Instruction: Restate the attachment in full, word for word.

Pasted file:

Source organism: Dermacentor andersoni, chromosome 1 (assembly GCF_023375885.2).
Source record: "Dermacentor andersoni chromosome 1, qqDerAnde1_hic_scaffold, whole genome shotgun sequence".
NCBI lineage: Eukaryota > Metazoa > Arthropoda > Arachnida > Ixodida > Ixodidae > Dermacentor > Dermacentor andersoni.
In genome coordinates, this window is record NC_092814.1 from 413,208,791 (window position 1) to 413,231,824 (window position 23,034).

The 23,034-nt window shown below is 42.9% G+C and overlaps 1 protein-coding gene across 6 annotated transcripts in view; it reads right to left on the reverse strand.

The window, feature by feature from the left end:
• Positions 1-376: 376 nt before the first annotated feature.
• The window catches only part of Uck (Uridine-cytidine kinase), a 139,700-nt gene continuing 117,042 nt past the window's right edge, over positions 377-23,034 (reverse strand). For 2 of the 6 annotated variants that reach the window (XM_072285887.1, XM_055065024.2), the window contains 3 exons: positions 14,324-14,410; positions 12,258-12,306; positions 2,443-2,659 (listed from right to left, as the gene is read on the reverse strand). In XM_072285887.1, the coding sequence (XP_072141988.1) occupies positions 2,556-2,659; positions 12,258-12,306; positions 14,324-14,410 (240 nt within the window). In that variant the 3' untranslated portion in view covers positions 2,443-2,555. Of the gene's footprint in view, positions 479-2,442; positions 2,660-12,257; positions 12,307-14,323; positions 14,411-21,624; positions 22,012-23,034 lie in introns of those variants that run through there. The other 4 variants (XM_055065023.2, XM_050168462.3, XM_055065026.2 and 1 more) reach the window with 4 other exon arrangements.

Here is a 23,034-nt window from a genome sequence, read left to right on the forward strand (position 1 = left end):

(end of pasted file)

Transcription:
Source organism: Dermacentor andersoni, chromosome 1 (assembly GCF_023375885.2).
Source record: "Dermacentor andersoni chromosome 1, qqDerAnde1_hic_scaffold, whole genome shotgun sequence".
NCBI lineage: Eukaryota > Metazoa > Arthropoda > Arachnida > Ixodida > Ixodidae > Dermacentor > Dermacentor andersoni.
In genome coordinates, this window is record NC_092814.1 from 413,208,791 (window position 1) to 413,231,824 (window position 23,034).

The 23,034-nt window shown below is 42.9% G+C and overlaps 1 protein-coding gene across 6 annotated transcripts in view; it reads right to left on the reverse strand.

The window, feature by feature from the left end:
• Positions 1-376: 376 nt before the first annotated feature.
• The window catches only part of Uck (Uridine-cytidine kinase), a 139,700-nt gene continuing 117,042 nt past the window's right edge, over positions 377-23,034 (reverse strand). For 2 of the 6 annotated variants that reach the window (XM_072285887.1, XM_055065024.2), the window contains 3 exons: positions 14,324-14,410; positions 12,258-12,306; positions 2,443-2,659 (listed from right to left, as the gene is read on the reverse strand). In XM_072285887.1, the coding sequence (XP_072141988.1) occupies positions 2,556-2,659; positions 12,258-12,306; positions 14,324-14,410 (240 nt within the window). In that variant the 3' untranslated portion in view covers positions 2,443-2,555. Of the gene's footprint in view, positions 479-2,442; positions 2,660-12,257; positions 12,307-14,323; positions 14,411-21,624; positions 22,012-23,034 lie in introns of those variants that run through there. The other 4 variants (XM_055065023.2, XM_050168462.3, XM_055065026.2 and 1 more) reach the window with 4 other exon arrangements.

Here is a 23,034-nt window from a genome sequence, read left to right on the forward strand (position 1 = left end):